Scanning the papers this last week, we’ve seen a welcome departure from wall-to-wall gloom –and very real signs of ‘Reasons To Be Cheerful’.The economy, we’re told, might not be such a basket case after all: in fact, we should be looking at a recovery later this year. Whilst we might have been dubbed ‘Plague Island’ by some, we’re now –thanks to the vaccines – more of a speedboat than a tanker. And with the UK stepping up as G7 president this year, hosting COP26 in November, and being the fastest country in the G20 to decarbonise its economy since 2000, all eyes are on us - for the right reasons.
The unifying theme is that of a green recovery after coronavirus. At a macro level, we’re now hearing this promised by politicians both sides of the Atlantic, and the private sector is embracing the environment like never before. Almost every corner of industry now has a sustainable arm: not just energy, but transport, food, clothing – even the major tobacco firms have sustainability commitments. It’s gone from optional ‘greenwashing’ to part of core business strategy – although, as Greenpeace and others are right to remind us, the next challenge will be moving from strategy to delivery.
Sustainability comes of age
Admittedly, this is not entirely new: back in 1972, governments met at the UN Conference on the Human Environment in Sweden to consider what the rights of a family should be to a healthy and productive environment. 43 years later, the UN agreed on its Sustainable Development Goals: 17 interlinked goals covering everything from health and equality to urban infrastructure and climate action. They’ve now given specific targets to governments, with most due to be met this decade - and so the gauntlet is, in turn, laid down to private companies and individuals to play their part.
At 11 London, we work in the areas of ‘health and humanity’. These have, to date, encompassed commercial health companies and charities from different sectors, but now include organisations whose core products and services are sustainable. It’s not just about our own health, after all; it’s about ensuring there’s a healthier world around us too – given (as we all now know) that the health of people, animals and our planet are inextricably linked. There’s a link between how we treat bats and pangolins, and how we as humans can suffer. But if the pandemic reduces air travel and road traffic, then air quality goes up; and if we use this period to upgrade to a greener infrastructure, it doesn’t feel so much like time wasted.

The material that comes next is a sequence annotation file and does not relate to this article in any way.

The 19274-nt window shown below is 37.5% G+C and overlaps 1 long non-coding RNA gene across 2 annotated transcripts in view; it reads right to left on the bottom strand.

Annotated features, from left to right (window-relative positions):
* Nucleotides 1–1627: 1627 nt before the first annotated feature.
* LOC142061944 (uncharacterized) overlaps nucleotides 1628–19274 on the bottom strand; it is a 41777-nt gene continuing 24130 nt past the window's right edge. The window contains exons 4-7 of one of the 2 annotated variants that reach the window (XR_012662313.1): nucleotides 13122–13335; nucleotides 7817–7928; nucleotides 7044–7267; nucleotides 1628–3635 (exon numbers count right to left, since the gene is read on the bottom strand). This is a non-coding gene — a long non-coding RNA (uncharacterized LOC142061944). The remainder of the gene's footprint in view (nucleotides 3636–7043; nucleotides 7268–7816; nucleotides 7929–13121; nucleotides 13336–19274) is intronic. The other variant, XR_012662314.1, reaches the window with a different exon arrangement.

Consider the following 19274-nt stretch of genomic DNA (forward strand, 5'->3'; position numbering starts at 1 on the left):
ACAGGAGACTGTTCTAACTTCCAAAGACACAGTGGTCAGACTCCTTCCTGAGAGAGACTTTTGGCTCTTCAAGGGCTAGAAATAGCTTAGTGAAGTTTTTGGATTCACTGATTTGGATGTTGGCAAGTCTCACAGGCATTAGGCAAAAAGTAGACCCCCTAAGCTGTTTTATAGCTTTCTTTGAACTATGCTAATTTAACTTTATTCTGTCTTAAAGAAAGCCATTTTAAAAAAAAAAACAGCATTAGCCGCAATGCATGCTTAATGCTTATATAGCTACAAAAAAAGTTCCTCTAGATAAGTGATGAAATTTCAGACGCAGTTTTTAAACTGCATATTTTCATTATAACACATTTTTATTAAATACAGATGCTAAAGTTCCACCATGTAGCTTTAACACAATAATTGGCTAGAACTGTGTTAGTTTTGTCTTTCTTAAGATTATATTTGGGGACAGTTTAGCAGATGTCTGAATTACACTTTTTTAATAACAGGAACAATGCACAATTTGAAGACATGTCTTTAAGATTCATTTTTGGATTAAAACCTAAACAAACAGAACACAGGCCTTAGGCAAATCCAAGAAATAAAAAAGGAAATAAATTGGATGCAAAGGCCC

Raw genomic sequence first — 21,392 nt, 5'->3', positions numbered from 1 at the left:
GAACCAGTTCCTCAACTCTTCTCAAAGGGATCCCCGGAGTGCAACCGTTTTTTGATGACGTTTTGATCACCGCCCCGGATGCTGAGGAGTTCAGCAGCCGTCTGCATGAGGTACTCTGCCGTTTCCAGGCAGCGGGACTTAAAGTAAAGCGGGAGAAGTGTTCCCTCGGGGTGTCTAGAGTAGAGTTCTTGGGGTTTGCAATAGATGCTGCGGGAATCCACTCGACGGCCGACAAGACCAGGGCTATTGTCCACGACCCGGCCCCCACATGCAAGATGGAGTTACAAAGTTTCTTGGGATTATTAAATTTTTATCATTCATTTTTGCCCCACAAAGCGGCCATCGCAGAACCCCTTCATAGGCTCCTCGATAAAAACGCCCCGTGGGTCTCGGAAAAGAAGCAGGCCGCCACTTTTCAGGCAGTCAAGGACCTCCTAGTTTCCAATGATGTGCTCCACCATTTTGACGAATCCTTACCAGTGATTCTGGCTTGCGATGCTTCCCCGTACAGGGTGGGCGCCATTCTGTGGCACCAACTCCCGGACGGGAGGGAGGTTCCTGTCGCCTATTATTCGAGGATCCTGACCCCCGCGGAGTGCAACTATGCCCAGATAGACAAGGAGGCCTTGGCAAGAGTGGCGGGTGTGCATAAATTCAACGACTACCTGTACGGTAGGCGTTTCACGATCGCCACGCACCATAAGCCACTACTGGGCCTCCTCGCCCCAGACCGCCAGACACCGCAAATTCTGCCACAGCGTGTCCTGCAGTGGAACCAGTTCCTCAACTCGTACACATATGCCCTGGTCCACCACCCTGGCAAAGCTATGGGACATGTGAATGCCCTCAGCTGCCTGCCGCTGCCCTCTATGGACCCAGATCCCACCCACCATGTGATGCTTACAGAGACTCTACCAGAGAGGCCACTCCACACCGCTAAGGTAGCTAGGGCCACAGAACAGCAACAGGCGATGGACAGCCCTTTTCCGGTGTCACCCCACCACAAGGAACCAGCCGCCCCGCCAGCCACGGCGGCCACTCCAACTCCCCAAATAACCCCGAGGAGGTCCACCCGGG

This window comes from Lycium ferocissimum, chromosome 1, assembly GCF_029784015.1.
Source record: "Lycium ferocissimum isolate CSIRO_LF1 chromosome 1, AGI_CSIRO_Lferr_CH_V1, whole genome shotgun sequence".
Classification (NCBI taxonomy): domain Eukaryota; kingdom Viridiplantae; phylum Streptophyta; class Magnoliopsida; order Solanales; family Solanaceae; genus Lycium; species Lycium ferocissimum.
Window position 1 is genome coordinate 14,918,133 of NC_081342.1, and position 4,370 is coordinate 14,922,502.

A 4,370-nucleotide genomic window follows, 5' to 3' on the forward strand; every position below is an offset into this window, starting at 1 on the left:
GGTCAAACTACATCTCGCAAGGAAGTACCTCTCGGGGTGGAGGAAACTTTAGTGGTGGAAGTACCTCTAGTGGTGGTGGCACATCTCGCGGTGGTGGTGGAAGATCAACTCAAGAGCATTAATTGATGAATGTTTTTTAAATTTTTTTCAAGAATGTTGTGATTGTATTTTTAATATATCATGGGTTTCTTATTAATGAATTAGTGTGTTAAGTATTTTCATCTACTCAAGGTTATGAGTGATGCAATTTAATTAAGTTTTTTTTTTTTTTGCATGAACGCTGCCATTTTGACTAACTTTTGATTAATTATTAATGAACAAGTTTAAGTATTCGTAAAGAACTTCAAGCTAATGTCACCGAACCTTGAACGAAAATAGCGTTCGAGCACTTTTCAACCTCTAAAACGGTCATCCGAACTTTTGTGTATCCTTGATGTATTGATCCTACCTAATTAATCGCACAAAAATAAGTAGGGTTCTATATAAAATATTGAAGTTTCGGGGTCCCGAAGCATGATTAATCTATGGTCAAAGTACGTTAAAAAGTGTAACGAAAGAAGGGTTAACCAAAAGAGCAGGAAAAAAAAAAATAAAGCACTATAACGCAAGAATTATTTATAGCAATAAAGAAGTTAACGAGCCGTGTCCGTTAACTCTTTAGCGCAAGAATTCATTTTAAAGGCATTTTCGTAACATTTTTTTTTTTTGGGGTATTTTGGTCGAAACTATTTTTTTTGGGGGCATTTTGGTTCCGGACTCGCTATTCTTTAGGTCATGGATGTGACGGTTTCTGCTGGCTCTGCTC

But, of course, because the problems are interconnected, the solutions inevitably are too. Mask up, but be aware that there’s a growing environmental issue because of disposable masks. Buy an electric car and your street’s air might start to be cleaner, but spare a thought for people living near the coal-fired power stations that generate the electricity to build and subsequently power it. There’s a sustainability debate raging about the mining and use of precious metals in batteries, too. It’s great that we’re finding vaccines to Covid-19, but less great if you’re one of the hundreds of thousands of horseshoe crabs that have their blood ‘milked’ for medical testing. Or if you’re a shark that’s been hunted for its liver oil or ‘squalene’, also used in vaccine production.
This isn’t meant to pour cold water on good initiatives (even if it is from the tap, not a plastic bottle). But it does show that, even with a much-vaunted green recovery, there are complex chains of events at play and conscious trade-offs to be made along the way. For businesses, the perfect supply chain is hard to achieve - and for individuals, there are only so many virtuous things we can champion without exhaustion or, frankly, ridicule.